Last Friday, the President welcomed students from around the country to the first-ever White House Film Festival, featuring short films made by students about the intersection of technology and education. The Festival was part of a series of events in recent weeks highlighting the President’s ConnectED initiative, which aims to connect 99% of K-12 students to high-speed Internet within the next five years.
Students submitted more than 2,000 videos showcasing not only how they use technology in the classroom today but also the impact they envision technology will have on education in the future.
Earlier this month, at Buck Lodge Middle School, the President articulated that to achieve the goal of harnessing technology for excellence in education, the public and private sectors will have to collaborate in four critical areas: leadership; empowering teachers; providing access to high quality content solutions and low cost devices; and robust high-speed Internet connectivity.
This kind of cooperation was on display today in the form of a number of new commitments announced at the Film Festival. For example, Adobe announced it would make available over $300 million worth of software for free to teachers and students, and Prezi, which makes a software tool for creating memorable presentations, will provide $100 million in Edu Pro licenses for high schools and educators across America. This pushes the total value of private-sector commitments to the ConnectED initiative to over $1 billion.
Also today, Digital Promise, a non-profit focused on spurring innovation in education, announced a new “Future Ready” pledge. For many, this pledge will act as their first step—by showing commitment to the President’s goal in each of the four critical areas above. The pledge includes promises to provide links to important resources, and to take actions that can help get individual schools on track—actions like taking an Internet speed test.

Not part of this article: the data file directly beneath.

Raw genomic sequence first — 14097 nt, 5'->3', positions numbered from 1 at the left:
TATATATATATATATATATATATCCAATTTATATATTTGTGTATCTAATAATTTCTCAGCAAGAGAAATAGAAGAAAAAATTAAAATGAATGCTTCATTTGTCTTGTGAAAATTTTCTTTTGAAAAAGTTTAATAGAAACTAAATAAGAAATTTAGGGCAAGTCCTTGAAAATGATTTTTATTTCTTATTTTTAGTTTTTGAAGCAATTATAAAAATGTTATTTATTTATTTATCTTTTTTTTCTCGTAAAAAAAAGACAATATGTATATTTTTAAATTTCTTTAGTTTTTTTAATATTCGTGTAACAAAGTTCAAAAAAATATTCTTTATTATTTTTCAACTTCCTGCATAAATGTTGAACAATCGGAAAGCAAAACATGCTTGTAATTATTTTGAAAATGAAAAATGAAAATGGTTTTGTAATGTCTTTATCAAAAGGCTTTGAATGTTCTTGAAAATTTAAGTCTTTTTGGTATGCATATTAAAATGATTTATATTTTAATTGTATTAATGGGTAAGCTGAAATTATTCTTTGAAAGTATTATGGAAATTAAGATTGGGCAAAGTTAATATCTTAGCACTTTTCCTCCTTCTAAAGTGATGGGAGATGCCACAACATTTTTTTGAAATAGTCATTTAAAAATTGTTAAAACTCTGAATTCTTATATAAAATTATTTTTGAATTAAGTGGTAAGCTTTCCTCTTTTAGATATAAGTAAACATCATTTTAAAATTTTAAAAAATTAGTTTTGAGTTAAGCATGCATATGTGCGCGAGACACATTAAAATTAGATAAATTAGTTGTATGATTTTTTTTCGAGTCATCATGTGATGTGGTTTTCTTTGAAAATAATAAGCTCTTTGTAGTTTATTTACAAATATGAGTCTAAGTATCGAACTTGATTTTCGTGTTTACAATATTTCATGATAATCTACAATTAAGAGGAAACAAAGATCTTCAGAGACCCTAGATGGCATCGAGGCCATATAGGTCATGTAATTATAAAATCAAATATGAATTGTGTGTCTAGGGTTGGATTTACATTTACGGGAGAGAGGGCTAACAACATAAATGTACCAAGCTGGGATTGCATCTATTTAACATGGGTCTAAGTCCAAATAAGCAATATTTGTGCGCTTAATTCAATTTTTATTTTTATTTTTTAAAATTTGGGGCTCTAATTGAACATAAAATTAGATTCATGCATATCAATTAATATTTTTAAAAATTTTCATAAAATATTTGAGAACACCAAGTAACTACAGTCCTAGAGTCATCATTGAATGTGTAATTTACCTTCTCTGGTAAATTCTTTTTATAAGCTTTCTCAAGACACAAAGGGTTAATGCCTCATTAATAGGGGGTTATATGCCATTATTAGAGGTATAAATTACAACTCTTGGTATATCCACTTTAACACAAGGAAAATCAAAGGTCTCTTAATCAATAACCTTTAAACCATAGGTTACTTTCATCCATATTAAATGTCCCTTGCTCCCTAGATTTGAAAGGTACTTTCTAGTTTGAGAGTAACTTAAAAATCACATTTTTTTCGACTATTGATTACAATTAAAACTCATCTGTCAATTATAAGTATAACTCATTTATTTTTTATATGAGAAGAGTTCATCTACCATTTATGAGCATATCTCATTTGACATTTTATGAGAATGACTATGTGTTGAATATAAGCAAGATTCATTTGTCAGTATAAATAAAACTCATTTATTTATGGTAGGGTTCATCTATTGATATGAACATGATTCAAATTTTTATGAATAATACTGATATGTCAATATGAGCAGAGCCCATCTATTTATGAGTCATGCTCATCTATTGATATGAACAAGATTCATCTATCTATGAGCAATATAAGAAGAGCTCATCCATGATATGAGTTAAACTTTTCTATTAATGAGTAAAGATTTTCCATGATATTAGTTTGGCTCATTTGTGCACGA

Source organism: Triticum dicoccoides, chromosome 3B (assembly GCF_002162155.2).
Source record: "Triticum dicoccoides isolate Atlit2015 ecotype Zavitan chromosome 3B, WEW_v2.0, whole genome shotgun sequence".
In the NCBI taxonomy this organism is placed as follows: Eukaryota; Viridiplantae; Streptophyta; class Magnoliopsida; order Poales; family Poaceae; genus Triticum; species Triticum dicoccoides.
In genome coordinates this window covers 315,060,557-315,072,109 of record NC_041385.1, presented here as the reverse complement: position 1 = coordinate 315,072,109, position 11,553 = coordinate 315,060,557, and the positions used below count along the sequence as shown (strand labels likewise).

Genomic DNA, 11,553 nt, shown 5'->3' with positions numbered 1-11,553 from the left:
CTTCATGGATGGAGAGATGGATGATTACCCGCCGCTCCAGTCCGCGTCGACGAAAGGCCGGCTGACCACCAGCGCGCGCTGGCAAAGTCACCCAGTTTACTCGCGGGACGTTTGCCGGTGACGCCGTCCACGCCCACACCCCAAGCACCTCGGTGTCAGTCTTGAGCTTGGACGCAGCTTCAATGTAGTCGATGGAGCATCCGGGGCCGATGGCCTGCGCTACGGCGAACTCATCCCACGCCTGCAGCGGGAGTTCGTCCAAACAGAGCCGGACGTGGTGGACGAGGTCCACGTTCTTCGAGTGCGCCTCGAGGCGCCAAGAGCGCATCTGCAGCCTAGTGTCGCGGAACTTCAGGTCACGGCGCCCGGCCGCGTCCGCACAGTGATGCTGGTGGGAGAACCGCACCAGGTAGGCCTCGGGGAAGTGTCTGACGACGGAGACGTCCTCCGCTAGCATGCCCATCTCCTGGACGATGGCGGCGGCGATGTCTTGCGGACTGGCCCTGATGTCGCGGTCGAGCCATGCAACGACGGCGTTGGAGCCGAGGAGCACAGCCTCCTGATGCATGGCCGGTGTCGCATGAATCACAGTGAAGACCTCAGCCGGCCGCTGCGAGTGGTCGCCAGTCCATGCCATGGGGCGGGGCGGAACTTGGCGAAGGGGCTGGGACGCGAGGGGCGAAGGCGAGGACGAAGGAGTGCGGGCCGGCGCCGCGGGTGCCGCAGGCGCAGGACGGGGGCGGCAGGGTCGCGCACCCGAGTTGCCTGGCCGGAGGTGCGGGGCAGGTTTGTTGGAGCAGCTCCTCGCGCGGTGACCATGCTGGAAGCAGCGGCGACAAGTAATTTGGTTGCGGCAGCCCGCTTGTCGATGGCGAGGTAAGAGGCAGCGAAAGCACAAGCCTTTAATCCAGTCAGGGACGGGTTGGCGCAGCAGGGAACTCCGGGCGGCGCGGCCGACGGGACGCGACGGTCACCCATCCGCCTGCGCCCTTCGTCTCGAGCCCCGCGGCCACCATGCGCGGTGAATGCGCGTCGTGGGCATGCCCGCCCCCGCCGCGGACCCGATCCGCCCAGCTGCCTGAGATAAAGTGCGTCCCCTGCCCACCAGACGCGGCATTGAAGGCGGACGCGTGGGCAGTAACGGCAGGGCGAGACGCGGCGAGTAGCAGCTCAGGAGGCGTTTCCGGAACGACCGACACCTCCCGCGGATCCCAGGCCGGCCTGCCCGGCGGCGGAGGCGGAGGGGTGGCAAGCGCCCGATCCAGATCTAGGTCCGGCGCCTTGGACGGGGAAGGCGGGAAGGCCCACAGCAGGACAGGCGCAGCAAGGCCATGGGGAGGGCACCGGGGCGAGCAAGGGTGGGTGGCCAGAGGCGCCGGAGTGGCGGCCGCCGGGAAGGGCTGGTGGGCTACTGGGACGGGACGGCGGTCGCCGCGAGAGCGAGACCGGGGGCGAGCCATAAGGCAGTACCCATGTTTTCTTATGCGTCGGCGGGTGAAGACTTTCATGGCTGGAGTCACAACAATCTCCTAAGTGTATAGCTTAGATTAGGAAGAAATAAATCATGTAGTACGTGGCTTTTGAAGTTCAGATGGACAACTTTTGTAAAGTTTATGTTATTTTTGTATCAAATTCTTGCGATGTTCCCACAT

In a related effort, EducationSuperHighway, a non-profit focused on getting an accurate picture of classroom connectivity in order to better focus policy and resources, is announcing it will offer a “Future Ready” badge to every school that takes this important step.
The badge can be placed on a school’s website, not just to show parents and administrators that it is taking positive steps but also to help raise awareness—like wearing a sticker that says “I voted today”.
By partnering with educators, researchers, and technologists, Digital Promise and Education Superhighway aim to provide guidance and resources to help schools create learning environments that prepare students for the ever-changing future.
For more information on the “Future Ready” pledge, you can visit: tech.ed.gov/futurereadypledge.
For more information on Internet speed tests or the “Future Ready” badge, you can visit: http://schoolspeedtest.org/futureready/.
Kumar Garg is Assistant Director for Learning and Innovation at the White House Office of Science and Technology Policy and James Sanders is a Presidential Innovation Fellow at the Department of Education.